In recent decades, scientists have developed an understanding of our world by probing the world of atoms and molecules. More recently, science has explored the interesting and unexpected phenomena caused by the quantum nature of particles in matter whose size is only a few nanometres. Engineers are learning how to use nanotechnology to assemble micro-electromechanical systems (MEMS). Not much bigger than a living cell, these systems have many potential applications from motors, pumps and engines to sensors and actuators. Nanotechnology is growing so rapidly that many predict it will overtake growth in the semiconductor industry. Leading researchers in the Electrochemical Technology Centre will give industry partners a window into this rapidly developing field.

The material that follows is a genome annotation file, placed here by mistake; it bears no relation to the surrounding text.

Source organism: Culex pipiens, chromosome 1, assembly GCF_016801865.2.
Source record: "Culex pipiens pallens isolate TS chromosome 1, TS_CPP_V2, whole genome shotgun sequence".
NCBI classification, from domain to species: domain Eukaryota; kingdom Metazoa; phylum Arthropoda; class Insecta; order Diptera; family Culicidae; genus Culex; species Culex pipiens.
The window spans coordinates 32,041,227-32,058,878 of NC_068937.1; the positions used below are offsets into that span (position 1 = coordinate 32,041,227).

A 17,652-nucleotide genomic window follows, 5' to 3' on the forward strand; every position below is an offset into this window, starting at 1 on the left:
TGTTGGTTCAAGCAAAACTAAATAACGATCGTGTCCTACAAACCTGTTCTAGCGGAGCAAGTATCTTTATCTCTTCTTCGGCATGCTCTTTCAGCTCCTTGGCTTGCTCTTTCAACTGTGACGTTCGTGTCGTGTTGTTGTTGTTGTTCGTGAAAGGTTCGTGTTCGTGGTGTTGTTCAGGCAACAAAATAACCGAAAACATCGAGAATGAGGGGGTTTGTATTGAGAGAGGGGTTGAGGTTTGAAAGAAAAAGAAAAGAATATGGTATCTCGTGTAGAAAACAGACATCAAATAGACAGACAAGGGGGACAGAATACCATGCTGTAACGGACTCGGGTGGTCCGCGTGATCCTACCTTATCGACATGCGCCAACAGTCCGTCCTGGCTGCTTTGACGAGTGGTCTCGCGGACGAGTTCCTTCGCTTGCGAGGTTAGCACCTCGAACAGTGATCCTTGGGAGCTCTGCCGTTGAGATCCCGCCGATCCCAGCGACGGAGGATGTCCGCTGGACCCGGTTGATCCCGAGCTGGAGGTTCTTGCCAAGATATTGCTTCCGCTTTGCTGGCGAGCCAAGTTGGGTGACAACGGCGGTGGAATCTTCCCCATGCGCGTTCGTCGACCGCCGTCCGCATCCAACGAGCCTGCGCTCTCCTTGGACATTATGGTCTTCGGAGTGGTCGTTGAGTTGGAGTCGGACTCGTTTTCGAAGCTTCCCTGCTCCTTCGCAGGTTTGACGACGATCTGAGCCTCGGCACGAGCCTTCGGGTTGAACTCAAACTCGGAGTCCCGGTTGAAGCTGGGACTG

Prof. Dan Thomas studies porous silicon, whose nanoscale structure gives it unusual optical and electronic properties, particularly light emission stimulated by photo- and electroluminescence. Some of the procedures that have been developed for producing this material may find applications in flat panel displays.

In a joint project with Prof. Mark Baker, Thomas is investigating how the nanostructured electrochemical formation of electrodes will drastically alter their electronic structure and hence their ability to carry and transfer electrons. This would lead to unusual electrochemical reactivity properties, such as with electrocatalytic reactions. The researchers intend to develop highly selective electrodes that can oxidize or reduce a particular component while leaving others unaffected. Potential applications for this technology include sensors, waste remediation, environmental cleanup and catalytic specificity.